Here’s our guide to the five things you need to consider when designing for mental wellness, be that through physical spaces or digital alternatives.

Light the way 

The benefits of natural light are well-known, and its subtleties can inform spatial design – morning light, for instance, is apparently more effective than evening light in helping to reduce depression, so buildings could be oriented accordingly. But even artificial light, when used in the right way, can provide significant psychological benefits.  

Carve out mindful moments 

Rather than having only dedicated wellness centres, moments for respite and restoration can be integrated into other buildings – particularly those in which we need them the most, like offices. Ensure that the atmosphere offers a calming escape from the surrounding environment. 

Think about accessibility

The past year has become an extreme example of how digital can stand in for physical, with many in-person counselling sessions switched to teletherapy during lockdowns. Digital wellness options are often more accessible for many, with the added benefit of potentially attracting a more diverse community than in a physical location. But whether physical or digital, wellness solutions should be easily and readily available, wherever and by whomever they’re needed.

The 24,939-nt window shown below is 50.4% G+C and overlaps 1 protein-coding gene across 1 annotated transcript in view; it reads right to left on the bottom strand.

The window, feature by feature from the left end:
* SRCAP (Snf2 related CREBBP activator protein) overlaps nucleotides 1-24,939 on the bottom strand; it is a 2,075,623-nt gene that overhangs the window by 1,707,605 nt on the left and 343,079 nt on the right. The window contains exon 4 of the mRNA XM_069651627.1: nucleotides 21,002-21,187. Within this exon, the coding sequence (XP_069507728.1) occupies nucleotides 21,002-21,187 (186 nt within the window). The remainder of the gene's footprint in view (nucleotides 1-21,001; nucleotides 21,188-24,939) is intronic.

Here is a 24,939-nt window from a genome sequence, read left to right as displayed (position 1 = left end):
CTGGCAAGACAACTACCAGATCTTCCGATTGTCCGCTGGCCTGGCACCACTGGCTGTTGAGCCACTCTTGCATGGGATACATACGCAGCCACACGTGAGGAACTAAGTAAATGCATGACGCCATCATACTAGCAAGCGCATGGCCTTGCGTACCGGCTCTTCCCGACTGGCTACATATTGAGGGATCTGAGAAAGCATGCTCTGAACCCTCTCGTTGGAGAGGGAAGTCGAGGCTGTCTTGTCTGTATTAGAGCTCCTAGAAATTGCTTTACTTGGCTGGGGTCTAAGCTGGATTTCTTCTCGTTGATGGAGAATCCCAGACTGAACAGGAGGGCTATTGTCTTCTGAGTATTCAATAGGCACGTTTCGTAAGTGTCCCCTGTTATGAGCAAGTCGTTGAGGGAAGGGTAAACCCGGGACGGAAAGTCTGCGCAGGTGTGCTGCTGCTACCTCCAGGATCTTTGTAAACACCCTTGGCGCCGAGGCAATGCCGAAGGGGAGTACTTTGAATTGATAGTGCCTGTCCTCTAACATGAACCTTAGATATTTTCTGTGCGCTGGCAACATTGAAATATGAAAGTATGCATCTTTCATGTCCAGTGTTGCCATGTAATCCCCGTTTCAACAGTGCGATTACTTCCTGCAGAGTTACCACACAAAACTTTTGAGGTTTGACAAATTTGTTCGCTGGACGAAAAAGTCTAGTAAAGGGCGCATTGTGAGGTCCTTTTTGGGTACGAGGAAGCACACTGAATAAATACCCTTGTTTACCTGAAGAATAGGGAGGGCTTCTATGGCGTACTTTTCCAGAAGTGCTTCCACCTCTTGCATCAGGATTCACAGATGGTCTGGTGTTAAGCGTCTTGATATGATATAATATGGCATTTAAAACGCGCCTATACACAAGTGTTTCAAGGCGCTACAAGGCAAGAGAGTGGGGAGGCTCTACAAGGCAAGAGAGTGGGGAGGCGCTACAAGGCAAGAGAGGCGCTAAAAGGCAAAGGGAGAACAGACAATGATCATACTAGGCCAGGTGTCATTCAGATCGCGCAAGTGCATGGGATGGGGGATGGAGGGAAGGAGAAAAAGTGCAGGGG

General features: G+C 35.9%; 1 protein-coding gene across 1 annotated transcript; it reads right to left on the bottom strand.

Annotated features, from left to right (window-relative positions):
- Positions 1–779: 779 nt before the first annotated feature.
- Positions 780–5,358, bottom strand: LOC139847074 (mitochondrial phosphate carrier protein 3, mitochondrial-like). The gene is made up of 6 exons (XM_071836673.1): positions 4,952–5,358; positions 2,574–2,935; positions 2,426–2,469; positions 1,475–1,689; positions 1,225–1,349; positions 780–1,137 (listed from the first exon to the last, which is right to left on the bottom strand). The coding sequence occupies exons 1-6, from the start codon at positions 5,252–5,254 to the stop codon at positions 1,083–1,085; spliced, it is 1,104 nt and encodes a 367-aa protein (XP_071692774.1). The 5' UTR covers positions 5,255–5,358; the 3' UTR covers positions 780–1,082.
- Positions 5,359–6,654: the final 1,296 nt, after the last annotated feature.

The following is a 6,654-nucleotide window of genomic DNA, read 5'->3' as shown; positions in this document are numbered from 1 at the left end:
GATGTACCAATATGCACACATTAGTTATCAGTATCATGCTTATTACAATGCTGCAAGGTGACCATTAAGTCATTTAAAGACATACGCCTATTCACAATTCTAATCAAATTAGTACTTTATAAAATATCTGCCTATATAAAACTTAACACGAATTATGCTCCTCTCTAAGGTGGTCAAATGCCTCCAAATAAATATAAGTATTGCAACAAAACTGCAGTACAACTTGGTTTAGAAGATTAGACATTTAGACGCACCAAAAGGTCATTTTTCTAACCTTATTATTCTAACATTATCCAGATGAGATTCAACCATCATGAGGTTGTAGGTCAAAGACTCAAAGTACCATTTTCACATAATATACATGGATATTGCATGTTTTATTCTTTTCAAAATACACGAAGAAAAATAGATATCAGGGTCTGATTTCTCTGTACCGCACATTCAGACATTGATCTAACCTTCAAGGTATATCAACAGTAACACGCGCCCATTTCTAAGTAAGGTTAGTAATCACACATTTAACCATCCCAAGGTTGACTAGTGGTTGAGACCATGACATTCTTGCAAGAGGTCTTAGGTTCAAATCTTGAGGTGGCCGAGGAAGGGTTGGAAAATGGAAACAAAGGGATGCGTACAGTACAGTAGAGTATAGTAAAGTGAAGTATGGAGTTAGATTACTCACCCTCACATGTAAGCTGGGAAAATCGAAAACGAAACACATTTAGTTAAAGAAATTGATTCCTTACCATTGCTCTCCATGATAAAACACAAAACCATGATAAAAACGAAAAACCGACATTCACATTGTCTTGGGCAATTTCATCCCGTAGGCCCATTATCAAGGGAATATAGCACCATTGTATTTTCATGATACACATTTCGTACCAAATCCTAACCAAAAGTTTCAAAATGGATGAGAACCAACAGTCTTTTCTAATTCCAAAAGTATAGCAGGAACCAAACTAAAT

Choose the right medium for the message

Physical and digital wellness offerings both have their advantages and disadvantages, so consider which medium(s) are the best fit. The answer might be both, which is where a hybrid model could come in. And even in the digital realm, think about which sub-medium can offer the best solution. Immersive video-game-like portals, for instance, make it possible to tailor spatial experiences to a specific context.   

Consider the senses 

Both physical products and spaces can explore the connection between wellness and the senses. Think of using acoustics to dampen peripheral noise, for example, and prioritizing warm, tactile materials over cold, hard ones. Products can also play with such elements as sound, lighting and aroma. 

This article concludes our republication of Frame 139's Lab on the relationship between mental wellbeing and design. To read more, get a print copy of Frame 139 here.